Was it Google wot won it?

It wasn’t only Paul who benefited from an explosion in online support. Obama arrived in the Presidential primaries without the kind of political juggernaut accompanying Hillary Clinton. According to Brooks Jackson – who, before working for the US political watchdog FactCheck.org, worked for Associated Press, The Wall Street Journal and CNN – Obama “owes a good deal of his current success to the fact that the internet allows like-minded people to find each other and to come together across large distances more easily than ever”.

At the time of writing, Obama was ahead of the other Democrat candidates in every metric that TechPresident.com uses, except blog mentions on Technorati. His grassroots campaign is among the most effective of all the candidates and, with Obama pushing Clinton to the wire, it’s impossible to argue that his online support doesn’t translate into real voters.

YouTube bias?

Nowhere has Obama’s online campaign gathered more momentum than on YouTube. At the YouChoose ’08 site, viewers are presented with each of the 16 original candidates and can watch videos submitted by each campaign. Viewers can sort the videos by candidate, or issue, or by watching a pair of joint YouTube and CNN debates in which the questions were submitted on video by YouTube users.


The results have been incredible. In less than 24 hours, Obama’s rebuttal of President Bush’s final State of the Union address had been watched more than 330,000 times, catapulting it to the top of YouTube’s daily chart. The message is getting out to a massive audience: if Google took an interest in a particular candidate, its influence would be huge.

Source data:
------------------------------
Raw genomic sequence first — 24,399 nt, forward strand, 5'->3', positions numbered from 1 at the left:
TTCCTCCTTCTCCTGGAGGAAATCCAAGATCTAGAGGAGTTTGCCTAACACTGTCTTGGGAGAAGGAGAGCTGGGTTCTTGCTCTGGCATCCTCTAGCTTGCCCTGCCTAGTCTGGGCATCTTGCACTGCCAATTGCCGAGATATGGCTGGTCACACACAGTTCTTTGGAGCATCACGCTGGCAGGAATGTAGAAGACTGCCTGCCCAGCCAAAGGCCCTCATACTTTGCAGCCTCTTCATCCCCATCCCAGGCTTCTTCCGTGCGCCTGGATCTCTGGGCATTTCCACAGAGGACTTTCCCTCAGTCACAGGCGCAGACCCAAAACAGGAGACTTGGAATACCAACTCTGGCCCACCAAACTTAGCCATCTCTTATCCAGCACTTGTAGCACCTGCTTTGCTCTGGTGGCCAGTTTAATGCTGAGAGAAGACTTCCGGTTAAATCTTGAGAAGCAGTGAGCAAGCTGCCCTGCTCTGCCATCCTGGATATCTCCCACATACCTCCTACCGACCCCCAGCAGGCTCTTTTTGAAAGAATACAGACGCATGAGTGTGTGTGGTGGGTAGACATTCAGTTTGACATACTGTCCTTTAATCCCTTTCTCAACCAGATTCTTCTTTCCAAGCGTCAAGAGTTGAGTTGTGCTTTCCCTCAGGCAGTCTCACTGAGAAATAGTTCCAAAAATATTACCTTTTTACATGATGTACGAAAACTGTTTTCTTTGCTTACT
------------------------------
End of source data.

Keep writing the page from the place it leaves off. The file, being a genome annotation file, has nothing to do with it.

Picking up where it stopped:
Not that there’s any hint of YouTube deliberately promoting one candidate over another. A Google spokesperson told us emphatically that the company doesn’t make contributions or donations to political parties or candidates and it isn’t backing any political party. According to the spokesperson, Google’s mission is “to organise the world’s information and to make it universally accessible… we’re not creating any of the content”.

Even so, not all candidates fare equally well on YouTube. The failings are sometimes stylistic. Democrat candidate Mike Gravel’s videos are often sub-student productions, complete with dodgy white balance, deafening background noise and bad lighting. By contrast, Hillary Clinton’s videos are professionally produced, and she’s often carefully placed among furniture that could have fallen straight from the set of The West Wing. She looks Presidential. The two impressions are worlds apart – without the lighting and make-up of a professional TV studio, Gravel simply looks like an opinionated 77-year-old man, not someone who might realistically become the next Commander-in-Chief.

The candidates can also be harmed by YouTube’s automatically chosen Related Videos. Virtually any video by Clinton will prompt users to watch videos by Obama and other Democrats. In some cases, videos attacking her are suggested. These videos are frequently of a nature that no opposing candidate would endorse. One of the most popular Clinton videos on YouTube is of her singing the American national anthem with all the tunefulness and enthusiasm of a Stansted baggage handler. Many of the nearly 8,000 comments are derogatory, and it’s difficult to imagine any of the 1.7 million viewers leaving the video with an improved perception of Clinton.

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